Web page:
WASHINGTON — The Obama administration stopped short of forcing chemical plants to use safer compounds in a review prompted by the 2013 fatal blast at an fertilizer depot in Texas, leaving safety advocates hoping for tighter rules in the future.

Federal agencies announced several steps on Friday, including a drive for stiffer penalties and procedures for handling volatile substances, to improve oversight of fertilizer plants, refineries and chemical manufacturers. President Obama ordered the review after 15 people were killed in the blast in West, Texas.

Instead of requiring safer technologies, government agencies will “develop voluntary guidance to make chemical operators aware” of them, according to the report by government agencies. At a later date, it will consider “requirements to include specific safer alternatives.”

That’s inadequate for groups worried that other chemical plants could explode or release toxic fumes.

“If the Obama administration is serious about protecting workers and communities, the president must stand up for prevention requirements that include safer chemicals and processes,” a group of 100 safety and environmental groups said in a statement. “The people of West, Texas, deserve better than the voluntary half-measures in today’s report.”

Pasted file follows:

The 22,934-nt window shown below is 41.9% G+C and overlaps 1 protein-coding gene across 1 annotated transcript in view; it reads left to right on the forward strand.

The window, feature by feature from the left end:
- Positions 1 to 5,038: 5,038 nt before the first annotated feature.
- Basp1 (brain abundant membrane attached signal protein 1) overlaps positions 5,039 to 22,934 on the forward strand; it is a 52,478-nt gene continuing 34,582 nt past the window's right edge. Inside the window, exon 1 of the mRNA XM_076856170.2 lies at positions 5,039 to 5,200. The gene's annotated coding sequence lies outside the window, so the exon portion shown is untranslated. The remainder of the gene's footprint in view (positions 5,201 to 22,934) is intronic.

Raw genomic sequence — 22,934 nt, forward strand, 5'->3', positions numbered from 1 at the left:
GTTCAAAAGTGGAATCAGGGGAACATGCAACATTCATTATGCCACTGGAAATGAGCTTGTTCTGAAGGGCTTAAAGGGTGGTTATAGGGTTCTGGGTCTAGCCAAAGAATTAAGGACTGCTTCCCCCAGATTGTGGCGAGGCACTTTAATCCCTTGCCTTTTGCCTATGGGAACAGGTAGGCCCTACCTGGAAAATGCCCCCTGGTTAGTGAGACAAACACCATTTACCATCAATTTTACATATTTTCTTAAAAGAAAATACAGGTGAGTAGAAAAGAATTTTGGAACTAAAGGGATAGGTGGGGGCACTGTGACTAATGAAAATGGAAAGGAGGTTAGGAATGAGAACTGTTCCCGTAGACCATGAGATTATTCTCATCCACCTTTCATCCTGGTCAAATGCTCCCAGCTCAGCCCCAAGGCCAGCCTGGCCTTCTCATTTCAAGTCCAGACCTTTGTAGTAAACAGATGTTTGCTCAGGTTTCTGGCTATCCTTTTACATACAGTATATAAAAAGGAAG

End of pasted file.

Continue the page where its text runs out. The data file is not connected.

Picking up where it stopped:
The industry fears that the voluntary measures could become mandatory, creating an “unnecessary layer of duplicative requirements,” according to a statement from the American Chemistry Council.

The report issued Friday by the Labor Department, Environmental Protection Agency and Department of Homeland Security contains the government-wide action plan following the explosion in Texas. Many of the rules implementing the decisions outlined Friday will be issued in the coming year or two.

“Chemicals and the facilities that manufacture, store, distribute and use them are essential to our economy and livelihood, but the handling and storage of chemicals can present a risk that must be addressed,” the three agency officials leading the assessment said in a joint blog post.

An April 2013 fire at a Adair Grain fertilizer depot triggered an explosion of ammonium nitrate, leveling the plant, killing 15 and leaving a deep crater.

In its preliminary findings on the West, Texas, blast, the U.S. Chemical Safety Board said the warehouse and bins were combustible and the building had no sprinkler system.